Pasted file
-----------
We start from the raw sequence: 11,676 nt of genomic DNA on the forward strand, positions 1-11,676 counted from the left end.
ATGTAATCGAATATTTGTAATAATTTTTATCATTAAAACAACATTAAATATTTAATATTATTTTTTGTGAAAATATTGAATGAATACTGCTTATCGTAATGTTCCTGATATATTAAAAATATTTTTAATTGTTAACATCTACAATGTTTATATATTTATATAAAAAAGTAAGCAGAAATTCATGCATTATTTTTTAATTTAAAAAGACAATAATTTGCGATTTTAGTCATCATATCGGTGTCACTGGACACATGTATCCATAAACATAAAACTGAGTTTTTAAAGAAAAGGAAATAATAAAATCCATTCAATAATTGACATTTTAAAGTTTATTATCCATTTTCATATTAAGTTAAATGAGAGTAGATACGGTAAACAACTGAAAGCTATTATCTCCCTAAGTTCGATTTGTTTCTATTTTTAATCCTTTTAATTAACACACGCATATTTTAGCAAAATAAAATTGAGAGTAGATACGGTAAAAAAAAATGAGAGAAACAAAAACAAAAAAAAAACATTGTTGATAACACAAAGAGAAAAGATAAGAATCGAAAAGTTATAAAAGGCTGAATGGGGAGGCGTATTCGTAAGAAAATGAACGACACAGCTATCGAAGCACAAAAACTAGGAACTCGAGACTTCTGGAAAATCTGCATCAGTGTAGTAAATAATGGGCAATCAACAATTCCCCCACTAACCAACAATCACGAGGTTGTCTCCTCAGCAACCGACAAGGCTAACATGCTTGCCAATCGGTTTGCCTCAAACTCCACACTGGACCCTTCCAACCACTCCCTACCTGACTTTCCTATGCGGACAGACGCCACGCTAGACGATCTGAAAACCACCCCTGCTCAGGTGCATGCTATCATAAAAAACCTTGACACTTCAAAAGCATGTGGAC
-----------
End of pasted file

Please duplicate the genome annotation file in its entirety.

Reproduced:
We start from the raw sequence: 11,676 nt of genomic DNA on the forward strand, positions 1-11,676 counted from the left end.
ATGTAATCGAATATTTGTAATAATTTTTATCATTAAAACAACATTAAATATTTAATATTATTTTTTGTGAAAATATTGAATGAATACTGCTTATCGTAATGTTCCTGATATATTAAAAATATTTTTAATTGTTAACATCTACAATGTTTATATATTTATATAAAAAAGTAAGCAGAAATTCATGCATTATTTTTTAATTTAAAAAGACAATAATTTGCGATTTTAGTCATCATATCGGTGTCACTGGACACATGTATCCATAAACATAAAACTGAGTTTTTAAAGAAAAGGAAATAATAAAATCCATTCAATAATTGACATTTTAAAGTTTATTATCCATTTTCATATTAAGTTAAATGAGAGTAGATACGGTAAACAACTGAAAGCTATTATCTCCCTAAGTTCGATTTGTTTCTATTTTTAATCCTTTTAATTAACACACGCATATTTTAGCAAAATAAAATTGAGAGTAGATACGGTAAAAAAAAATGAGAGAAACAAAAACAAAAAAAAAACATTGTTGATAACACAAAGAGAAAAGATAAGAATCGAAAAGTTATAAAAGGCTGAATGGGGAGGCGTATTCGTAAGAAAATGAACGACACAGCTATCGAAGCACAAAAACTAGGAACTCGAGACTTCTGGAAAATCTGCATCAGTGTAGTAAATAATGGGCAATCAACAATTCCCCCACTAACCAACAATCACGAGGTTGTCTCCTCAGCAACCGACAAGGCTAACATGCTTGCCAATCGGTTTGCCTCAAACTCCACACTGGACCCTTCCAACCACTCCCTACCTGACTTTCCTATGCGGACAGACGCCACGCTAGACGATCTGAAAACCACCCCTGCTCAGGTGCATGCTATCATAAAAAACCTTGACACTTCAAAAGCATGTGGAC